Czech government survives no-confidence vote | News | DW | 27.06.2019
  1. Inhalt
  2. Navigation
  3. Weitere Inhalte
  4. Metanavigation
  5. Suche
  6. Choose from 30 Languages


Czech government survives no-confidence vote

Prime Minister Andrej Babis' government has survived a no-confidence vote after facing massive protests over graft and conflict of interest accusations. The parliamentary debate for the vote lasted 17 hours.

Czech Prime Minister Andrej Babis' minority government survived a no-confidence vote early Thursday.

The billionaire-turned-politician faces investigations into fraud accusations) (subsidies, conflict of interest and the abuse of those EU funds by his business empire. 

Read more: Billionaire Czech prime minister's business ties fuel corruption scandal

After a marathon 17-hour debate, the opposition failed to muster 101 votes in the 200-seat parliament needed to topple the government. The final vote was 85 against and 85 for, with 30 abstentions or votes not cast.

Babis' ANO party is in a coalition with the center-left Social Democrats, but relies on further support from the Communists — not a formal ally of Babis' — to reach a majority of 108 seats in the parliament.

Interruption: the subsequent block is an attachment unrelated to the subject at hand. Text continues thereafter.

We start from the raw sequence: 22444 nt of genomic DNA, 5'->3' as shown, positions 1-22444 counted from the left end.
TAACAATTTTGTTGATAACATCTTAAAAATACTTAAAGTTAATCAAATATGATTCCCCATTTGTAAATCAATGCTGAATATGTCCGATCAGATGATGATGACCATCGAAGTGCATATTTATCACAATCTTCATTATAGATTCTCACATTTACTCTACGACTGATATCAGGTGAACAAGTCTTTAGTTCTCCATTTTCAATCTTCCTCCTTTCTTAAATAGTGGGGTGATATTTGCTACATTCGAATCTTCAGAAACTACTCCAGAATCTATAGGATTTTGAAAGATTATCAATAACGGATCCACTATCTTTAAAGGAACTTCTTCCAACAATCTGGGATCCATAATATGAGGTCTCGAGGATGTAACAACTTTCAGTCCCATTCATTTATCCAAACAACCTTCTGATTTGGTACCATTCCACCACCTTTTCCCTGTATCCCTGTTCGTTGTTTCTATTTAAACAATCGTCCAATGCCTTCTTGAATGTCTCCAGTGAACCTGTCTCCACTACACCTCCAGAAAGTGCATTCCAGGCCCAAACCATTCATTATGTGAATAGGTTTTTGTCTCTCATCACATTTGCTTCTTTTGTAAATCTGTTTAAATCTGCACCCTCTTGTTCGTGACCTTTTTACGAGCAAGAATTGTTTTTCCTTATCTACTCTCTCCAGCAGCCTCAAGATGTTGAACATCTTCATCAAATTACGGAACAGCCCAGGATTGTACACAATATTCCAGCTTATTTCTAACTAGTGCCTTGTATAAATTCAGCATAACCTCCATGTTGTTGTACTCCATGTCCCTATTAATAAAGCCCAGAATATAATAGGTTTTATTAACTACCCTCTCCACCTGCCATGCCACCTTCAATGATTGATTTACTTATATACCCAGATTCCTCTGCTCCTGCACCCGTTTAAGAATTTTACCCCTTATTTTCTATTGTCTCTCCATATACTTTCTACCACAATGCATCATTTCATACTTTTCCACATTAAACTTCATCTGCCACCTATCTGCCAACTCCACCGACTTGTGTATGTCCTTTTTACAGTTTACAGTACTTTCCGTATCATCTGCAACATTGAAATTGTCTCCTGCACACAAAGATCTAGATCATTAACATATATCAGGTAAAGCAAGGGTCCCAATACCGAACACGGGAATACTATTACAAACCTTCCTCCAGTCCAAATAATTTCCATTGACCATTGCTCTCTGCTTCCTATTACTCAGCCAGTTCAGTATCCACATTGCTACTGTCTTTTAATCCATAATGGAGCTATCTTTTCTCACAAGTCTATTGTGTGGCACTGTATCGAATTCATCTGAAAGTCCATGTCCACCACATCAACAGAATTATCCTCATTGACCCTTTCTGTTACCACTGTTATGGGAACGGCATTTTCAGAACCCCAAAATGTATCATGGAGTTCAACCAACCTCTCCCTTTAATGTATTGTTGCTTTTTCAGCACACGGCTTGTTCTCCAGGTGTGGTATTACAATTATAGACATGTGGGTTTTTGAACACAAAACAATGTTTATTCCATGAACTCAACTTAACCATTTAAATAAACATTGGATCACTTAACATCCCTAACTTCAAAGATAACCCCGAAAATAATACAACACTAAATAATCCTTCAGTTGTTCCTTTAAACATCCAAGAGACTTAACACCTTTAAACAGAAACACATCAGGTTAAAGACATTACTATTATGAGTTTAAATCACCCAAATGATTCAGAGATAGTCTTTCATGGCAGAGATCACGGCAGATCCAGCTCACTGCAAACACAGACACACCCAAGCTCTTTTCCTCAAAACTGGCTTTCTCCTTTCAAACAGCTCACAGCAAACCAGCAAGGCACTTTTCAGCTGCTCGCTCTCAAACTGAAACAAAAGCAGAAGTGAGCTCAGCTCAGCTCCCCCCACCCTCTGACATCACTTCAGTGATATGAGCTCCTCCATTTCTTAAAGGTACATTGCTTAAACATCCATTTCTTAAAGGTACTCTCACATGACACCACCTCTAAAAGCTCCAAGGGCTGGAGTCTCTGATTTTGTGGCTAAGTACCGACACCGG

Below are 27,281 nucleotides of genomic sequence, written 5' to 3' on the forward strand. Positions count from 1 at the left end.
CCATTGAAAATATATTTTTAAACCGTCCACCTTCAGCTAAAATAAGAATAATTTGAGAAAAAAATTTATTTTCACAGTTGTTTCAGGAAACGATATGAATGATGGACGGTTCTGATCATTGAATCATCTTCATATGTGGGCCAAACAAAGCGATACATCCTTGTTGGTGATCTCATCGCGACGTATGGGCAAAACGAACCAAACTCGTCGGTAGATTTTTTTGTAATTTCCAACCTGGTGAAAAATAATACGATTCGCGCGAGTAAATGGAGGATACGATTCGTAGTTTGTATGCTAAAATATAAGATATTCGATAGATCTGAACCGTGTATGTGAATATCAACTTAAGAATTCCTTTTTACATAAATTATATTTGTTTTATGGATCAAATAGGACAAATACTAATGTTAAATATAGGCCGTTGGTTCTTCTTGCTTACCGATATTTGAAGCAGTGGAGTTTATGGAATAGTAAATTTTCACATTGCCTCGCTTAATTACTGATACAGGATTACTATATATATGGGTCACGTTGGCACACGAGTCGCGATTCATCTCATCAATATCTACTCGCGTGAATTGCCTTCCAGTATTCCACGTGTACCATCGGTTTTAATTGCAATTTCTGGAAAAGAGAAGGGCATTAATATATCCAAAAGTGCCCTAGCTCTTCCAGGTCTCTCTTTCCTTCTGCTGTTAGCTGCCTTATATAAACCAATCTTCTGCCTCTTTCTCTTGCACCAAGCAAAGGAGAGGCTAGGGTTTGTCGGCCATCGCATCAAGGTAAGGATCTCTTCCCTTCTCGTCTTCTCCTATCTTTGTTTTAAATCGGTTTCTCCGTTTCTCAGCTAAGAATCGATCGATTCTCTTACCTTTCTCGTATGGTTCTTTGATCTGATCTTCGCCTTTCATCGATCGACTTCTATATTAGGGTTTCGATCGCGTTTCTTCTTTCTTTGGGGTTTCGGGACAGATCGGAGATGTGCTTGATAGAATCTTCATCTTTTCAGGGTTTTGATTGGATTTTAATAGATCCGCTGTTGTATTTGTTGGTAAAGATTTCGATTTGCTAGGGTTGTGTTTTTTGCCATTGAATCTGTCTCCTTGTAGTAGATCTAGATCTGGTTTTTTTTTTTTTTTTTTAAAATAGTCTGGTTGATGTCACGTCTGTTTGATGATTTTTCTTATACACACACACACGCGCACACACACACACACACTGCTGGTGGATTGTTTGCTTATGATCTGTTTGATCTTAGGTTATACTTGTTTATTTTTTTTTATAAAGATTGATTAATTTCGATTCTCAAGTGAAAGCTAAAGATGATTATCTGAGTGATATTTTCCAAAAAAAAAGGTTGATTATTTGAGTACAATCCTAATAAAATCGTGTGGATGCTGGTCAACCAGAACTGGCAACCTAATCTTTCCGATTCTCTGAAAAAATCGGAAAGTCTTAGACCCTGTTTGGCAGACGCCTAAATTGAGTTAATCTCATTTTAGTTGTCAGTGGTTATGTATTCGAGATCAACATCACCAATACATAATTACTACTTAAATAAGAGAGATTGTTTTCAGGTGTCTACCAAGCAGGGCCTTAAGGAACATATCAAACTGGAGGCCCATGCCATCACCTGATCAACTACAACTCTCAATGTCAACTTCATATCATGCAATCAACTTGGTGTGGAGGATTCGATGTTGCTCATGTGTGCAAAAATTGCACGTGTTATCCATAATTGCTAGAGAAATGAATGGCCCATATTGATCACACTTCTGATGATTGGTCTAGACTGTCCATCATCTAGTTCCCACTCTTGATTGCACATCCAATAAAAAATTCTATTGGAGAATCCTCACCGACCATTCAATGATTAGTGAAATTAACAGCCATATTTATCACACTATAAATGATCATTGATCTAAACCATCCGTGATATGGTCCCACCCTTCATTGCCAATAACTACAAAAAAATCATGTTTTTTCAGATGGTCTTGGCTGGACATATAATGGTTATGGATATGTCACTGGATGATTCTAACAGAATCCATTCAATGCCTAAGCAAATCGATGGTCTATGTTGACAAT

The no confidence vote was prompted by a preliminary report by European Commission auditors that found Babis still has influence over Agrofert, a sprawling agriculture, food and media empire.

He put the business into trust in 2017 after he became prime minister, but after he had already served as deputy prime minister and finance minister since 2014.

The final audit expected later this year could result in Agrofert having to repay up to €17.4 million ($19.7 million) in EU subsidies.

Babis denies any wrongdoing. ANO remains the country's most popular party with around 30% support, despite protests last weekend calling for his resignation that drew nearly a quarter of a million people in the capital, Prague. 

cw/msh (AFP, AP, dpa, Reuters)

Every evening, DW's editors send out a selection of the day's hard news and quality feature journalism. You can sign up to receive it directly here.



DW recommends